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Orion Pictures Corp. has announced its theatrical release sked for the seven finished films that have been collecting dust while the distrib emerged from bankruptcy. The sked also includes two pickups.

Orion will release the pix at roughly the rate of one per monthfrom September 1993 through May 1994, with the exception of December. “We didn’t feel we had an appropriate Christmas picture,” said Orion prexy/chief executive Len White.

First pic on the list is indie pickup “Boxing Helena,” a platformed release that begins Sept. 3, followed by another negative pickup of the Dan Curtis production “Me and the Kid” in early October.

Penned by Richard Tannenbaum and helmed by Curtis, “Me and the Kid” is tale of an unlikely friendship between a crusty, small-time hood (Danny Aiello) and Gary Feldman (Alex Zuckerman), the unhappy 8-year-old son of a wealthy couple (Anita Morris and David Dukes).

Previously titled “The Taking of Gary Feldman,” comedy centers around a burglary and kidnapping at the Feldman house. Pic will be launched on 100-150 screens in Southern California only.

“We’re going to concentrate all our marketing in one area because it has some breakout potential,” White said.

As reported, Orion will dip into the $ 73 million committed for P&A of its own productions. (MetProductions puts up P&A for “Boxing” and “Kid.”)

Distribution of the dusty seven won’t begin until Nov. 5, with an 1,800 -screen release in the U.S. and Canada of “RoboCop 3,” which was previously pulled from a July 16 slot due to “awesome competition,” White said.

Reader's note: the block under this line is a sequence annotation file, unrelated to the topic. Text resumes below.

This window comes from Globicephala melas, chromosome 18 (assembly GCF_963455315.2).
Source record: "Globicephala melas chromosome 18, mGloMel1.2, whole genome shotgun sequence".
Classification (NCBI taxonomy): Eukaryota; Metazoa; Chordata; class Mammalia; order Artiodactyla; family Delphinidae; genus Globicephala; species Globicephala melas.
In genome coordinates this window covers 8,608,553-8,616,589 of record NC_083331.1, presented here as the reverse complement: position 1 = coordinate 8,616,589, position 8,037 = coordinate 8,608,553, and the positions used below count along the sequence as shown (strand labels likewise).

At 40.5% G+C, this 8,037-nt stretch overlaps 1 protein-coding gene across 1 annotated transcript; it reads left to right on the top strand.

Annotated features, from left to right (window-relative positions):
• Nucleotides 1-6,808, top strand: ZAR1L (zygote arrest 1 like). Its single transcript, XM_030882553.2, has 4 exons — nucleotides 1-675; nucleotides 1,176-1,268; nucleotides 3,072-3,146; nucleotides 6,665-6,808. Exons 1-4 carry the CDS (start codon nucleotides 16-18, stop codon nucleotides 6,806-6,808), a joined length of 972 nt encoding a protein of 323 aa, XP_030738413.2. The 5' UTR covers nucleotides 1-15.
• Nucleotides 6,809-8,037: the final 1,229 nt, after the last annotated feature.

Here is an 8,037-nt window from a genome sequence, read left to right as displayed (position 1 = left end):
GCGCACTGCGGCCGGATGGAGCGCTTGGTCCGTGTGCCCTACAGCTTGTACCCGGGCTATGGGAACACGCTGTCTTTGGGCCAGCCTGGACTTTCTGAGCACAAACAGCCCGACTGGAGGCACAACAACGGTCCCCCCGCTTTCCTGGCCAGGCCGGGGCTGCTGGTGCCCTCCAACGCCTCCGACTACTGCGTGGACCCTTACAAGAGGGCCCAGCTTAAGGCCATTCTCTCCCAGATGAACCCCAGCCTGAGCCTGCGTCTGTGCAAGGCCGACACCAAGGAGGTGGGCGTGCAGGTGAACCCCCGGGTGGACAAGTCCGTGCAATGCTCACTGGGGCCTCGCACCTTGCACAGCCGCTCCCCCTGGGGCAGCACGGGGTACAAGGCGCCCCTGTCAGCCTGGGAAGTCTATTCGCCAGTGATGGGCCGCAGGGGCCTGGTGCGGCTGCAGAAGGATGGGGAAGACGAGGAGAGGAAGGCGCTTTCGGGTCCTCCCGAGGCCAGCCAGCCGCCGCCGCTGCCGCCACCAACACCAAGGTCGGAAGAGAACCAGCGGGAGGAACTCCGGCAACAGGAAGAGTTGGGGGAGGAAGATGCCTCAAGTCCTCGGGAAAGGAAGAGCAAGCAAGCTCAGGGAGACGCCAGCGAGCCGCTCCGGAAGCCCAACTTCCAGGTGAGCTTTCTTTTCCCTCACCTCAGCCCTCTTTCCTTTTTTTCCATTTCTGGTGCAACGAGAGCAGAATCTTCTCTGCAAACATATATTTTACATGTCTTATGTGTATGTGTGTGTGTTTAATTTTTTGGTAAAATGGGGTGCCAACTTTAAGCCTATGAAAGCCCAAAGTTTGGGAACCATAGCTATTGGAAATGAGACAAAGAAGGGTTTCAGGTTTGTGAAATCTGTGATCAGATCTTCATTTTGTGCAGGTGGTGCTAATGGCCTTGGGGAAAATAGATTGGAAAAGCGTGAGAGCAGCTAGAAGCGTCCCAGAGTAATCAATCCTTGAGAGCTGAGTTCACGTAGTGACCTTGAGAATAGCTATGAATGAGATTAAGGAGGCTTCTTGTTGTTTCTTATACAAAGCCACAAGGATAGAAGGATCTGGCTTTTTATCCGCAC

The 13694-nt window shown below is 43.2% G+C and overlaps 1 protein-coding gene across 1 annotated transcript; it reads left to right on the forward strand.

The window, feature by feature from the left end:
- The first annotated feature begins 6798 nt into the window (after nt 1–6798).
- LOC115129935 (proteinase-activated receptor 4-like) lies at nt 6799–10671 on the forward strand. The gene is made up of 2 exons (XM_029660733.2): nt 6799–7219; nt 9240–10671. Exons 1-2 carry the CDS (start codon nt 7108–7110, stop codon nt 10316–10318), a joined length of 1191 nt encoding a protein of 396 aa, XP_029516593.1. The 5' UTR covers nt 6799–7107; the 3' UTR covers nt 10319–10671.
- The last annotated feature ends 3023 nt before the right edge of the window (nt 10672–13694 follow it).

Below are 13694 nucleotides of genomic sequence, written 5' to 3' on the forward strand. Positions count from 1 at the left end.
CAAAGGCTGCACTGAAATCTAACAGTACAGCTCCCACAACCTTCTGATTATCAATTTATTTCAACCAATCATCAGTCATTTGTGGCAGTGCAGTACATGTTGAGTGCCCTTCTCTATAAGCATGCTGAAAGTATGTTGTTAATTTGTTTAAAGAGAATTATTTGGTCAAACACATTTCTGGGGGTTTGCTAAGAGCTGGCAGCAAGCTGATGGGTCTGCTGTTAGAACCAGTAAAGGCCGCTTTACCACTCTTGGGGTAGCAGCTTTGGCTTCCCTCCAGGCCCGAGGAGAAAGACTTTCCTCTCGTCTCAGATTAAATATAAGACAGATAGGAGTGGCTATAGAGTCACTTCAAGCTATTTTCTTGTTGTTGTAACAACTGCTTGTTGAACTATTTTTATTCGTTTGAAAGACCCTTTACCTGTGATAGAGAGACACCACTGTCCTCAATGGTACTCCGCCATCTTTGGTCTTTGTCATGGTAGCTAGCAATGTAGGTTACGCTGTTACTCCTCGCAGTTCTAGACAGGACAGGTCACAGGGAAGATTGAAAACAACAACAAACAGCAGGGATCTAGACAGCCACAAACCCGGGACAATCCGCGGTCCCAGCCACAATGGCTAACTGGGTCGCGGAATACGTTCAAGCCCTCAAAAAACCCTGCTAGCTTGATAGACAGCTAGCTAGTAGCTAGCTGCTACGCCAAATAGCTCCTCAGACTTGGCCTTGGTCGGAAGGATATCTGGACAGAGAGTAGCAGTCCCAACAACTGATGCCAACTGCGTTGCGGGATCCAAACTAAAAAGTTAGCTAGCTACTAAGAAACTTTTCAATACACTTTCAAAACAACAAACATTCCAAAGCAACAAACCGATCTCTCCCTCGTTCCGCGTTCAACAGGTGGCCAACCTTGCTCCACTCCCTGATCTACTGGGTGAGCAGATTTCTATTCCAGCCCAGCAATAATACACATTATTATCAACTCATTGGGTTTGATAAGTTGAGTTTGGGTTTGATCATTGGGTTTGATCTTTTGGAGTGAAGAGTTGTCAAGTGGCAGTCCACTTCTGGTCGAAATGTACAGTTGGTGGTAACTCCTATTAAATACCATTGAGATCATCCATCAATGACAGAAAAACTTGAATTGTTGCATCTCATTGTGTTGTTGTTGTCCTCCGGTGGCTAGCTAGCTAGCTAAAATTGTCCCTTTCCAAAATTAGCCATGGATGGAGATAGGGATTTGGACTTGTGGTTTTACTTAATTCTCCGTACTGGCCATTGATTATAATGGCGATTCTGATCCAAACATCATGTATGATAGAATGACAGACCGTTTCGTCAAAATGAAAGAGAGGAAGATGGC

“We looked over our shoulder” at “Jurassic Park,””The Firm” and others, White said, “and felt like Custer.”

“That was enough to make the decision. There weren’t going to be enough screens out there,” White said, admitting none of the seven remaining titles are strong enough to go head-to-head with any of the other studios’ major releases.

White may have learned from the unspectacular B.O. numbers of the company’s first three rapid releases, which had been intended to trumpet the indie’s return (Daily Variety, Jan. 26, 1993).

“Love Field” ($ 900,000), “Married to It” ($ 2 million) and “Dark Half” ($ 9. 5 million as of July 25) have grossed only $ 12.4 million altogether.

And while “RoboCop 3” grossed $ 12 million in Japan and South Korea and had a stellar $ 2 million opening in France, those revenues go to Columbia/TriStar, which distributes Orion’s films in foreign markets. (That deal expires after these seven and does not apply to “Boxing” or “Kid.”)

Director Bill Fishman’s rendition of the 1960s TV series “Car 54, Where Are You?” will finally hit screens Jan. 14. No number of screens are set for this or any of the rest of the pix.

Helmer John Bailey’s “China Moon” will unspool in February. Produced by Barrie M. Osbourne, Kevin Costner and Jim Wilson, pic was Tig Prods.’ second after “Dances With Wolves.”

In March, director Donald Petrie’s “The Favor” will hit the market. The Richard Donner/Lauren Shuler-Donner feature stars Elizabeth McGovern, Harley Jane Kozak, Bill Pullman, Brad Pitt and Ken Wahl.

The April release, Martin Short-Charles Grodin starrer “Clifford,” was bumped from a summer release.

“There Goes My Baby” and “Blue Sky” (starring Jessica Lange and Tommy Lee Jones) will both uspool in May.